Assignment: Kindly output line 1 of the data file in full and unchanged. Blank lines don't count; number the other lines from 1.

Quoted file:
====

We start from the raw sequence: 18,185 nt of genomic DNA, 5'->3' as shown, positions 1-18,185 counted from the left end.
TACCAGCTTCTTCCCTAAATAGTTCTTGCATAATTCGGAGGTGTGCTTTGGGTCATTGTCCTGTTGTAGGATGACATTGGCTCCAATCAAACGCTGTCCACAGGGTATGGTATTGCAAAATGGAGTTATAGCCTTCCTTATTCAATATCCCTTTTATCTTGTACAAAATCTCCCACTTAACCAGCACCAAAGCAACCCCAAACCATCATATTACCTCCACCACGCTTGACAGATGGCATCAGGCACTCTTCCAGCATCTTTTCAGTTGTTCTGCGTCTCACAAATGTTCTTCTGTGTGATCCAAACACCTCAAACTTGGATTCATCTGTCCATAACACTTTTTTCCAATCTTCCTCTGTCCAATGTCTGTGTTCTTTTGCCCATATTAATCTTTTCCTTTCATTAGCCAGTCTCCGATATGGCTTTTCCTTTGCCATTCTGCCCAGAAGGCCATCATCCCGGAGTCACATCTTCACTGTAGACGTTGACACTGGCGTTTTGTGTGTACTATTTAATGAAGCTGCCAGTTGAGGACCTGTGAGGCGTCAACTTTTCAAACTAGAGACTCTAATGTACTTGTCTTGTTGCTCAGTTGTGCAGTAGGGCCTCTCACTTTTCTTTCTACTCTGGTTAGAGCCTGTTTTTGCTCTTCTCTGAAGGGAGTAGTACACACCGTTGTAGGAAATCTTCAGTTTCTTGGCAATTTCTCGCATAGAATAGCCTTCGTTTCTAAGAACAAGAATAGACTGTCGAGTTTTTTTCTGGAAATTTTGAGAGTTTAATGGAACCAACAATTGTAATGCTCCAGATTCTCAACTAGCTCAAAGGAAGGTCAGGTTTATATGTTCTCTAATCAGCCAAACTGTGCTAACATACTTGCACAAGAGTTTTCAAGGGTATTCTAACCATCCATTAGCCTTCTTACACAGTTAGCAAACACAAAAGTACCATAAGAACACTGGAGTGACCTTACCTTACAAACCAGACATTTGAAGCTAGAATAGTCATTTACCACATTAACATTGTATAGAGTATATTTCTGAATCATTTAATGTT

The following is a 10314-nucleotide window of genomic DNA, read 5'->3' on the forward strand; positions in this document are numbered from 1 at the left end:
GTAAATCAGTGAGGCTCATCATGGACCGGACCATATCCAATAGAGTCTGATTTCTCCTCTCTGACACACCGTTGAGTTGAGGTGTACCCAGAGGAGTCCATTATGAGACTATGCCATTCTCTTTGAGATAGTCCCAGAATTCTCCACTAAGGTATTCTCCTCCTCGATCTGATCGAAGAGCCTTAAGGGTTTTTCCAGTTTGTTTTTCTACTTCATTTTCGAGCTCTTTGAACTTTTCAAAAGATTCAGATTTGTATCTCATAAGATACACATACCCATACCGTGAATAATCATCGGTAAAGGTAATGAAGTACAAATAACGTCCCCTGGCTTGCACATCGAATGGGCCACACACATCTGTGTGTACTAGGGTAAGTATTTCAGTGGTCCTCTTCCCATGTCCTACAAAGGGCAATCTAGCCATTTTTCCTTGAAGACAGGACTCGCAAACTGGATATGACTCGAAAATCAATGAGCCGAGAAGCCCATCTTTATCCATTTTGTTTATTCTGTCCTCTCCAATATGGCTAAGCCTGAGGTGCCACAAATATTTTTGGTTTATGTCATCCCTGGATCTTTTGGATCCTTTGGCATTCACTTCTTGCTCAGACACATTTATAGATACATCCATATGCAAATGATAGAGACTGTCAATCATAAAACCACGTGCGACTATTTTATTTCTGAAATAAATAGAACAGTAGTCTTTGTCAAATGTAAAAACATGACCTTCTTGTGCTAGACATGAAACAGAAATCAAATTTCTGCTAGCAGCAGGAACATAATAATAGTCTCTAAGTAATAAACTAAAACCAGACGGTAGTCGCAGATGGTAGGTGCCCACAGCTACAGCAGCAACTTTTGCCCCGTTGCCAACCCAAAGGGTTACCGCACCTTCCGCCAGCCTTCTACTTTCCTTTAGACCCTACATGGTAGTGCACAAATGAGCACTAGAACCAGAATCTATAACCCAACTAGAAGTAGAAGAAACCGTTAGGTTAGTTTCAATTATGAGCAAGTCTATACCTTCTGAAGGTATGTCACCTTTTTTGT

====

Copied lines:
We start from the raw sequence: 18,185 nt of genomic DNA, 5'->3' as shown, positions 1-18,185 counted from the left end.